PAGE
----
The opening of the year is the season when most of the State Governors present their annual messages to their respective Legislatures. The Governor of the Border State of Maine complains of the deep and bitter hostility of large numbers of the people of New Brunswick and Canada. He thinks that Portland should be made the Quebec and Halifax of the United States, and that with only present means of defence Portland would in the event of a war with Great Britain soon be in possession of the enemy. It is requisite for these purposes not only to construct military works on the coast, but military railroads for their connexion with one another. If the United States do not at once set about these works, Maine must do so on her own account. He complains that the attitude of England has been marked by many exhibitions of the most positive unkindness and ill-will, while her friendship for the rebels has been manifested by an unbroken succession of favours, valuable in themselves, but more valuable for the hopes encouraged by the ostentatious manner in which they were conferred. "We have all thought till recently that war with England was scarcely within the category of possible events. That she should make a war which she must know this country would feel and history would record was waged by her in the history of barbarism and wrong, and designed to inflict an irreparable and unprovoked injury upon a nation which had been, in honest faith, her best friend and, as far as the wishes of its people were concerned, her truest ally, was what the American people could not believe."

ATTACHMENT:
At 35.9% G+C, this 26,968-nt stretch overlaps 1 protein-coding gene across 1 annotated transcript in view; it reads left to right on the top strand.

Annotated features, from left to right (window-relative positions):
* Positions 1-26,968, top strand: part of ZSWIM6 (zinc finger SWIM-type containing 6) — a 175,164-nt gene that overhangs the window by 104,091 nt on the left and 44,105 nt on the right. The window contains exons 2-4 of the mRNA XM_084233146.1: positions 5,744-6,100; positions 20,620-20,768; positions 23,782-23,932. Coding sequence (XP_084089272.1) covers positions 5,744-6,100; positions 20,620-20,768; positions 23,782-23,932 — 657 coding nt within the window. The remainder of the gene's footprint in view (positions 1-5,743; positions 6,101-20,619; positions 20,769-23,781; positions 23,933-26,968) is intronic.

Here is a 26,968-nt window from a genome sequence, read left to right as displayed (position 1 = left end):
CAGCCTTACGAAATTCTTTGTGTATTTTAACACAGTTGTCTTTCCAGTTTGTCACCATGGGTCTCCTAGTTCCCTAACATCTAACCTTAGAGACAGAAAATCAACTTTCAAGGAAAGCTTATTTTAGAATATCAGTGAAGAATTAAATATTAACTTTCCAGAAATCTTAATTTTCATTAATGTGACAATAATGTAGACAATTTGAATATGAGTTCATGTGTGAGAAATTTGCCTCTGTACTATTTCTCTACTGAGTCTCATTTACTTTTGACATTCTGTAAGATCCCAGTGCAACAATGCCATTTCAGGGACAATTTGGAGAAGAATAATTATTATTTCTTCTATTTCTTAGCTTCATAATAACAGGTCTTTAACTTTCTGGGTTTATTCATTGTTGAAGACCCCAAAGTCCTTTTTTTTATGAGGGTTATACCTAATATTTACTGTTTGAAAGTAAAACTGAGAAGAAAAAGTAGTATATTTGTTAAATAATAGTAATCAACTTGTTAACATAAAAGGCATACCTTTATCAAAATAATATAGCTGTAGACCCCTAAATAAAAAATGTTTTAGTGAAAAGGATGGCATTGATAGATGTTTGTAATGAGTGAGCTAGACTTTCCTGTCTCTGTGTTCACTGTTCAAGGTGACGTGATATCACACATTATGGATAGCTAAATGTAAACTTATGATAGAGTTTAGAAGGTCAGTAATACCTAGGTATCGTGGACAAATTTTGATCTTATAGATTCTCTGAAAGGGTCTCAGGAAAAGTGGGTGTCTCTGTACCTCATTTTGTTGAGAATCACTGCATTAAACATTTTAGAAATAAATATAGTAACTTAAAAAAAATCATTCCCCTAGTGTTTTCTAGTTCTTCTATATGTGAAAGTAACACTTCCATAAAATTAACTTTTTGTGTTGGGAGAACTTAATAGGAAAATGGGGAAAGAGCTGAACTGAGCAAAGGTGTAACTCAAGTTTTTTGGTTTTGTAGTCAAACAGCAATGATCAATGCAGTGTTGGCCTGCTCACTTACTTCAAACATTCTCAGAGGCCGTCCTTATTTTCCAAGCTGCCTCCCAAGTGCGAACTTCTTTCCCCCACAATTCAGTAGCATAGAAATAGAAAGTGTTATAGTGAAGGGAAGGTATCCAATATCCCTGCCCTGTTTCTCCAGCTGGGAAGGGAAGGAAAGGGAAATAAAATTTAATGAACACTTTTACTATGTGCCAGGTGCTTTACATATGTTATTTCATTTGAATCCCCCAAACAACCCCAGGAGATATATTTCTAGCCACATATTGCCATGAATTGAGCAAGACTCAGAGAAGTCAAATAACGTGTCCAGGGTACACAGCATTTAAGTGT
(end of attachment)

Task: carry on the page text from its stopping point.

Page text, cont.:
The Governor of Michigan, another Border State, speaks "of the manifest disposition of foreign Powers to intermeddle with our domestic affairs," and recommends the Federal Government to establish at some convenient point in the north-west an arsenal and manufactory of arms, and also a naval station, to be located in Michigan.
The Mayor of New York, in his Message, urges that rafts or other barriers should be anchored at the Narrows, in readiness to obstruct the channel, if necessary.
In Friday's Gazette were published copies of some despatches from Lord Lyons. The first informs Earl Russell that Messrs. Zacharie [sic] and Rogers, taken from on board the Eugenia Smith, under the British flag, and confined in Fort Lafayette, had been released, and the act disavowed; a second refers to a case in which a captured British schooner, the James Campbell, was taken into port with the British flag flying under the American-a proceeding which has been rebuked by Mr. Seward, and ordered not to be repeated; and the third relates that certain English seamen, captured for a break of blockade, having been required to take an oath never to be engaged in such a proceeding again, have been declared by Mr. Seward absolved from such oath.